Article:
The number of people working in the UK offshore wind industry will surge to almost 100,000 by 2030, according to a new report.
The Offshore Wind Industry Council (OWIC) study found that the sector currently supports more than 31,000 jobs, which is a 16% increase on the 26,000 jobs reported in last year’s survey.
Of these, 19,600 are direct jobs (solely in offshore wind) and 11,500 are indirect, such as supply chain companies which manufacture products for the offshore wind industry as well as goods for other sectors.
However, the report forecasts that by 2030 the industry will employ 97,465 people, 61,361 of those being direct and 36,104 indirect jobs.
The report also states that between 2022 and 2030, the industry will see £155 billion of private investment in new offshore wind projects.
This would take the average annual spend to more than £17 billion a year, higher than the amount forecast last March which was an average annual spend of just over £10 billion.
The UK Offshore Wind Skills Intelligence Report described the forecasts as “nothing short of extraordinary” and said that they “underline the incredible resilience of the offshore wind industry and its ability to continue to be the clean energy backbone of the UK’s economic renaissance”.
The OWIC said the increases reflect the enormous expansion of the UK’s total pipeline of offshore wind projects at all stages of development over the past 12 months.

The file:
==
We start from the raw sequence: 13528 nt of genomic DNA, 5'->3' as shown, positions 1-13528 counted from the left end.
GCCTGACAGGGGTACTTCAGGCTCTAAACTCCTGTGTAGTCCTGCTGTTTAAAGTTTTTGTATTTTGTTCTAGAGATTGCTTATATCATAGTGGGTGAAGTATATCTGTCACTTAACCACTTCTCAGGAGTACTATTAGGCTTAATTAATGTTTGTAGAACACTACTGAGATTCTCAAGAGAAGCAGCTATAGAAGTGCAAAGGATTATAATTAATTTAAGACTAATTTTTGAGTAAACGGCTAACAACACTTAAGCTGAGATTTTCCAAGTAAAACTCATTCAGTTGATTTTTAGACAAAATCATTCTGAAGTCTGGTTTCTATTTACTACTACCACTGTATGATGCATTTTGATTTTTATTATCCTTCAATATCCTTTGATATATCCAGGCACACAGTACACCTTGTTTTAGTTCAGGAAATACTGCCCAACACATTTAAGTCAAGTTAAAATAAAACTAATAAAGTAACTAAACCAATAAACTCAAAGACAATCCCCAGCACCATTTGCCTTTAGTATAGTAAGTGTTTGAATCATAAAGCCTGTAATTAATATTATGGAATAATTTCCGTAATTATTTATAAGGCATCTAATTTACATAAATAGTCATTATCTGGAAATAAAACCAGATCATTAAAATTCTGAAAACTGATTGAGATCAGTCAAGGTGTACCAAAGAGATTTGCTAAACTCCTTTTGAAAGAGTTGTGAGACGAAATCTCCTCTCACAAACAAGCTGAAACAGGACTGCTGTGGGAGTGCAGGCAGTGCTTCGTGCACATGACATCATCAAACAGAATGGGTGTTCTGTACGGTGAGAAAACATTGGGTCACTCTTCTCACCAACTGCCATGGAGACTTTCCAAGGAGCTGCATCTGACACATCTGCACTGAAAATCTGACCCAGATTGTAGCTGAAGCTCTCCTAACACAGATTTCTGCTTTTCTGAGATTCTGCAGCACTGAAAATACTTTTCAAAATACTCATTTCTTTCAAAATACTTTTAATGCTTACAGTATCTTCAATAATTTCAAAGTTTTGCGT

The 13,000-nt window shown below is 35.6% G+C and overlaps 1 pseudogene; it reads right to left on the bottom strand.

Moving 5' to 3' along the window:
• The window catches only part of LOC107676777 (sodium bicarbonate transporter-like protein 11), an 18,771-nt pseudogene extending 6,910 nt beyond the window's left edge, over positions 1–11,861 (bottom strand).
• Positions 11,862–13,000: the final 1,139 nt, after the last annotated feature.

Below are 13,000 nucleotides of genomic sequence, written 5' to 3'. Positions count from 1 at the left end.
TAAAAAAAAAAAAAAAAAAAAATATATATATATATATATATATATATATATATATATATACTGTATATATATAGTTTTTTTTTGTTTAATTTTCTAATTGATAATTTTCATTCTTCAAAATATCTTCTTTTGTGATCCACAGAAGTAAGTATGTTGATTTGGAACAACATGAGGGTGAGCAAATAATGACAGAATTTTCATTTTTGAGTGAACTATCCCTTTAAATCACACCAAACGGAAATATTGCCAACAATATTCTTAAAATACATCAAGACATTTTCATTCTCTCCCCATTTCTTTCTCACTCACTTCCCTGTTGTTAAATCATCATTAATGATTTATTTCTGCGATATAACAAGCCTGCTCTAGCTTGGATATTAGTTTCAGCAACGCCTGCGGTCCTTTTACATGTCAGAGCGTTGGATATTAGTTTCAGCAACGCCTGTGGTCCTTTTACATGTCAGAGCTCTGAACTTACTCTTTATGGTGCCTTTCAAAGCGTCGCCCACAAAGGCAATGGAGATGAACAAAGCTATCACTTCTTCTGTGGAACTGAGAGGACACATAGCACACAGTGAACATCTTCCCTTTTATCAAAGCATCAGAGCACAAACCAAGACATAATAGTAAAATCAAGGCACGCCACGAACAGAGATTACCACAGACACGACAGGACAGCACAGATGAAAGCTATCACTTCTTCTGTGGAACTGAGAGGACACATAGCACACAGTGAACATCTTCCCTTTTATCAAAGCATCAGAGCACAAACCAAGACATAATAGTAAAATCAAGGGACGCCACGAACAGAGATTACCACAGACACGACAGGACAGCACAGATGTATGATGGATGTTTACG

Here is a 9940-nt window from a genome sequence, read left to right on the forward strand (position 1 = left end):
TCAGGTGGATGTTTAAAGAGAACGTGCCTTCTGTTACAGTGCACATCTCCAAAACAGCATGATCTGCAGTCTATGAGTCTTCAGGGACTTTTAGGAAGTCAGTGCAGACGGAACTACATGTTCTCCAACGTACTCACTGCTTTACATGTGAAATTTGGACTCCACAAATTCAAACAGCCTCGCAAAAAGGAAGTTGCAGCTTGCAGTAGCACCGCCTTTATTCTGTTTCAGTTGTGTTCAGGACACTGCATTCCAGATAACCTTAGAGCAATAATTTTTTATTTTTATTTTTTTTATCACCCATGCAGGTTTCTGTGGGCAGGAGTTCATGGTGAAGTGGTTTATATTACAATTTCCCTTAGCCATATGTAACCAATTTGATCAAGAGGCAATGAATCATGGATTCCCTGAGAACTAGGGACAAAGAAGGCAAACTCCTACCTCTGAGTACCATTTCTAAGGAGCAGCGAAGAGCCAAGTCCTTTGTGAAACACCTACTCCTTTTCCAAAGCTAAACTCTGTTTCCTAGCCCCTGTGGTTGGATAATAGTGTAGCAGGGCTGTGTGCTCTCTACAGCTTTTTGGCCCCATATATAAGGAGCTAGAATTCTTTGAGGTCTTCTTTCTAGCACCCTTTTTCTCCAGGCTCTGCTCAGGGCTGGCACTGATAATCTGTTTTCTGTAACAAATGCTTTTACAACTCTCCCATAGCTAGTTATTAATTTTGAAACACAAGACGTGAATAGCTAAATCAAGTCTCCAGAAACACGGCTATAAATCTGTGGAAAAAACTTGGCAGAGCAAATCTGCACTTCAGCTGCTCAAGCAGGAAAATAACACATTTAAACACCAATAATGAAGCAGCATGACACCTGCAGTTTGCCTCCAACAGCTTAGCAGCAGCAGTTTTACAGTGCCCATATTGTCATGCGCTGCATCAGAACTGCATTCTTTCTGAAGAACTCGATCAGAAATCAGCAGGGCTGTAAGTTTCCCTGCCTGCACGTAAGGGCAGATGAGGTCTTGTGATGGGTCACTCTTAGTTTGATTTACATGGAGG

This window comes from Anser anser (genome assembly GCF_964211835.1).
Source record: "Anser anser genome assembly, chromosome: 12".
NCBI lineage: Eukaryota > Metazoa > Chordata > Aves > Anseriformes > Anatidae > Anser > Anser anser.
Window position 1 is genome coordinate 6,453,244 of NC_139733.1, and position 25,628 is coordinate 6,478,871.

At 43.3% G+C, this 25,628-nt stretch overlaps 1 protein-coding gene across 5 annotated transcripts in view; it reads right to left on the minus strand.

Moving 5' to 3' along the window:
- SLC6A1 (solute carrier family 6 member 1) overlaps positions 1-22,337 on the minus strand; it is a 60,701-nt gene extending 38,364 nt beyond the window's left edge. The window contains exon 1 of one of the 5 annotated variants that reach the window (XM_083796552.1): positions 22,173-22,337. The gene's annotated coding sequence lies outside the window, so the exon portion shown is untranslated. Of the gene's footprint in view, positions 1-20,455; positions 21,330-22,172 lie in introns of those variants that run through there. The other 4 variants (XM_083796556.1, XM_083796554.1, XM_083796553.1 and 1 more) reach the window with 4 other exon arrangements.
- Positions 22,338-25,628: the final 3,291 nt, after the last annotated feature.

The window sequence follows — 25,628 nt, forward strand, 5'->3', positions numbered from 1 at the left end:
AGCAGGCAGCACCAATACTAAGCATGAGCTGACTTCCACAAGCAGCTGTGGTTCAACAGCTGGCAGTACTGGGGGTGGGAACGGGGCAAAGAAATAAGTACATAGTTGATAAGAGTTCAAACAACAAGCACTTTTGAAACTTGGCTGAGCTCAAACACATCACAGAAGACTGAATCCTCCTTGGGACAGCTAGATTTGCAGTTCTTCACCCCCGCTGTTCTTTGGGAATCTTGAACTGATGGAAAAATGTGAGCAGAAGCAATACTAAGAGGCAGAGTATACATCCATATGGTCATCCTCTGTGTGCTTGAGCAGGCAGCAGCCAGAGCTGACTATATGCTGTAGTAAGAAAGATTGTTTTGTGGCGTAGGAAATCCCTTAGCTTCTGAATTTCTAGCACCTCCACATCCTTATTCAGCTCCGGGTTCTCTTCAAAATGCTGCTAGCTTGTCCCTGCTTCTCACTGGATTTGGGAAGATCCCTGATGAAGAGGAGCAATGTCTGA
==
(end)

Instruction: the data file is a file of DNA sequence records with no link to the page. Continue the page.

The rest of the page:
It said this 60% increase has been driven mainly by major leasing round announcements by the Crown Estate (8 GW) and Crown Estate Scotland (25 GW) – with the recent ScotWind announcement in which 17 projects were selected.
OWIC’s People & Skills workstream is led by RenewableUK’s deputy chief executive Melanie Onn, who said: “This report shows that we’re making rapid progress in seizing the economic benefits of the Green Industrial Revolution, and that we’ll need to continue to grow fast to ensure that we meet the Government’s target of 50 gigawatts of offshore wind by 2030 – a fivefold increase in our current capacity.”
Charlotte Stamper, senior policy manager at Scottish Renewables, said: “Recent announcements saw 25GW of projects awarded leases to develop in Scottish waters, up from just 1GW today.
“The benefits to Scottish communities which stem from this will be transformational: projects which were recently awarded seabed leases have committed to invest in Scotland – and specifically in supply chain businesses – on a scale never seen before, in any industry.
“This investment will deliver tens of thousands of skilled jobs, allow Scottish firms to compete in the global offshore wind market and revitalise communities from the Borders to the islands.”
The study also shows that the percentage of women working in offshore wind has increased slightly from the 18% reported a year ago to 19.25%, however the industry still has some way to go before reaching its target of 33% by 2030.
UK Energy Minister Greg Hands said: “This report demonstrates the extraordinary potential of renewable energy to create jobs, drive investment and secure cheaper, clean electricity.
“We have ambitious plans to go even further as the UK becomes a global renewable energy powerhouse.”